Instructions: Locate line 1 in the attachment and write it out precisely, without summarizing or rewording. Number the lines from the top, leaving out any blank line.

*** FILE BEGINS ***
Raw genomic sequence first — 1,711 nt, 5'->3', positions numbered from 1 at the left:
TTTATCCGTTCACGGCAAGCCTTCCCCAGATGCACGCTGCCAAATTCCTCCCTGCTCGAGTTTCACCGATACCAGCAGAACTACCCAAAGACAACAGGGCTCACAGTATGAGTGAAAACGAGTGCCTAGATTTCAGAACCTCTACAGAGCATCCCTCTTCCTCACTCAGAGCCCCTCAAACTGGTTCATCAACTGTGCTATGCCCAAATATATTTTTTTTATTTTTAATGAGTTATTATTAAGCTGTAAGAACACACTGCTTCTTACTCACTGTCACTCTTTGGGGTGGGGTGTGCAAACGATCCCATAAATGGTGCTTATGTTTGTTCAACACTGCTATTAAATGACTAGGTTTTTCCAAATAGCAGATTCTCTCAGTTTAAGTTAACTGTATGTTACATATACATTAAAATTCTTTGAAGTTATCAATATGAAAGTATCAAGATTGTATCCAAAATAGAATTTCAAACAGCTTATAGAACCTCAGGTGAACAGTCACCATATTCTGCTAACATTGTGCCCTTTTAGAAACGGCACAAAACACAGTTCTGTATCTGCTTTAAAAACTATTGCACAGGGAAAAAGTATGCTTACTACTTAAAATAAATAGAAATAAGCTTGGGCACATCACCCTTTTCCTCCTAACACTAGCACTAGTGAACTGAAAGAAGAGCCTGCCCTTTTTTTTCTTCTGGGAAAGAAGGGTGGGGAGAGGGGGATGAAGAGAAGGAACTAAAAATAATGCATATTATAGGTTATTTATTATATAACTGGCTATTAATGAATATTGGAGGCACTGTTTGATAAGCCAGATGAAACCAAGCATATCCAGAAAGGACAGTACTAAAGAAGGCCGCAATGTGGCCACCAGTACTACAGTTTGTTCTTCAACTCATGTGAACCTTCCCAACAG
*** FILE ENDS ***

Raw genomic sequence first — 1,711 nt, 5'->3', positions numbered from 1 at the left: